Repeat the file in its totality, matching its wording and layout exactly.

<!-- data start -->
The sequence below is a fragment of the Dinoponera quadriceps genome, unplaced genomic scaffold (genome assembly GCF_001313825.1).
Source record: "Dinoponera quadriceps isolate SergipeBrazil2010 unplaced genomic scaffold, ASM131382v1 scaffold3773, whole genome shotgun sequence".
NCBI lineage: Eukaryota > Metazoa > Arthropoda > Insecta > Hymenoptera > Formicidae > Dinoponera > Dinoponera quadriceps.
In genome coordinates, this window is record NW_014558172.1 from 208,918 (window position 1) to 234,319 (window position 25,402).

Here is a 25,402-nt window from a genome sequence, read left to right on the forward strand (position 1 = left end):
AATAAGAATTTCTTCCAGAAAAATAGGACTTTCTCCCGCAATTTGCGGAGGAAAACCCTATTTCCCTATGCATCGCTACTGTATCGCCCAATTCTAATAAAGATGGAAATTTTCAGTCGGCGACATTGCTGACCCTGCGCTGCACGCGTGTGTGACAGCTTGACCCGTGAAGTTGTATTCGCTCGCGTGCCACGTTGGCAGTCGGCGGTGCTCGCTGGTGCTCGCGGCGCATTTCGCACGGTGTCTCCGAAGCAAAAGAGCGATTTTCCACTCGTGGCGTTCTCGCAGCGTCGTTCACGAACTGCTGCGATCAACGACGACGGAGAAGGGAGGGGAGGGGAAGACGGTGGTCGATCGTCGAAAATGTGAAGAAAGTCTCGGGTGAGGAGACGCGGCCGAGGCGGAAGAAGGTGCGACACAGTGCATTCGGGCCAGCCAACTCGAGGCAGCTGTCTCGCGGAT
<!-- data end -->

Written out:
The sequence below is a fragment of the Dinoponera quadriceps genome, unplaced genomic scaffold (genome assembly GCF_001313825.1).
Source record: "Dinoponera quadriceps isolate SergipeBrazil2010 unplaced genomic scaffold, ASM131382v1 scaffold3773, whole genome shotgun sequence".
NCBI lineage: Eukaryota > Metazoa > Arthropoda > Insecta > Hymenoptera > Formicidae > Dinoponera > Dinoponera quadriceps.
In genome coordinates, this window is record NW_014558172.1 from 208,918 (window position 1) to 234,319 (window position 25,402).

Here is a 25,402-nt window from a genome sequence, read left to right on the forward strand (position 1 = left end):
AATAAGAATTTCTTCCAGAAAAATAGGACTTTCTCCCGCAATTTGCGGAGGAAAACCCTATTTCCCTATGCATCGCTACTGTATCGCCCAATTCTAATAAAGATGGAAATTTTCAGTCGGCGACATTGCTGACCCTGCGCTGCACGCGTGTGTGACAGCTTGACCCGTGAAGTTGTATTCGCTCGCGTGCCACGTTGGCAGTCGGCGGTGCTCGCTGGTGCTCGCGGCGCATTTCGCACGGTGTCTCCGAAGCAAAAGAGCGATTTTCCACTCGTGGCGTTCTCGCAGCGTCGTTCACGAACTGCTGCGATCAACGACGACGGAGAAGGGAGGGGAGGGGAAGACGGTGGTCGATCGTCGAAAATGTGAAGAAAGTCTCGGGTGAGGAGACGCGGCCGAGGCGGAAGAAGGTGCGACACAGTGCATTCGGGCCAGCCAACTCGAGGCAGCTGTCTCGCGGAT